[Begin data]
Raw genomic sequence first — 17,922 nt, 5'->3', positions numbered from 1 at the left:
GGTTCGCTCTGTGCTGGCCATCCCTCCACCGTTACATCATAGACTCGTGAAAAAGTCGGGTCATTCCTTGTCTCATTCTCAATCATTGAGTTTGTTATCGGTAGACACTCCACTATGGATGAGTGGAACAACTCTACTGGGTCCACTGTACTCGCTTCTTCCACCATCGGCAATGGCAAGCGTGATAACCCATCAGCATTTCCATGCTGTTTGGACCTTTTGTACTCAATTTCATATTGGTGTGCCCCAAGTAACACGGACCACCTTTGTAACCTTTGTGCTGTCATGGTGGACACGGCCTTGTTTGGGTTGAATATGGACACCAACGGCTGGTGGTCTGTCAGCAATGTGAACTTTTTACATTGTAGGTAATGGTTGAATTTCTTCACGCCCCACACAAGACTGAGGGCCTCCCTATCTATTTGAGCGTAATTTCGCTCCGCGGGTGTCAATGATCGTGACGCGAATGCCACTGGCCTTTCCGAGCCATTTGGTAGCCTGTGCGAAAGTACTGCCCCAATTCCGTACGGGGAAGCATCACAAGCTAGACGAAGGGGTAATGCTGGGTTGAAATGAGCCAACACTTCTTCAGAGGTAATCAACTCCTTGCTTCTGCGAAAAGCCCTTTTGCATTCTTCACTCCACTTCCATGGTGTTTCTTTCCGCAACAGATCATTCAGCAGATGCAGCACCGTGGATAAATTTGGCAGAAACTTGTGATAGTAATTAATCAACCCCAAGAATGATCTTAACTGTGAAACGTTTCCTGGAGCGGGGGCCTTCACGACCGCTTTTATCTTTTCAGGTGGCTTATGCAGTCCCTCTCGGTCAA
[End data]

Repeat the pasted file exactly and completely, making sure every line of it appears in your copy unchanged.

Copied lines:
Raw genomic sequence first — 17,922 nt, 5'->3', positions numbered from 1 at the left:
GGTTCGCTCTGTGCTGGCCATCCCTCCACCGTTACATCATAGACTCGTGAAAAAGTCGGGTCATTCCTTGTCTCATTCTCAATCATTGAGTTTGTTATCGGTAGACACTCCACTATGGATGAGTGGAACAACTCTACTGGGTCCACTGTACTCGCTTCTTCCACCATCGGCAATGGCAAGCGTGATAACCCATCAGCATTTCCATGCTGTTTGGACCTTTTGTACTCAATTTCATATTGGTGTGCCCCAAGTAACACGGACCACCTTTGTAACCTTTGTGCTGTCATGGTGGACACGGCCTTGTTTGGGTTGAATATGGACACCAACGGCTGGTGGTCTGTCAGCAATGTGAACTTTTTACATTGTAGGTAATGGTTGAATTTCTTCACGCCCCACACAAGACTGAGGGCCTCCCTATCTATTTGAGCGTAATTTCGCTCCGCGGGTGTCAATGATCGTGACGCGAATGCCACTGGCCTTTCCGAGCCATTTGGTAGCCTGTGCGAAAGTACTGCCCCAATTCCGTACGGGGAAGCATCACAAGCTAGACGAAGGGGTAATGCTGGGTTGAAATGAGCCAACACTTCTTCAGAGGTAATCAACTCCTTGCTTCTGCGAAAAGCCCTTTTGCATTCTTCACTCCACTTCCATGGTGTTTCTTTCCGCAACAGATCATTCAGCAGATGCAGCACCGTGGATAAATTTGGCAGAAACTTGTGATAGTAATTAATCAACCCCAAGAATGATCTTAACTGTGAAACGTTTCCTGGAGCGGGGGCCTTCACGACCGCTTTTATCTTTTCAGGTGGCTTATGCAGTCCCTCTCGGTCAA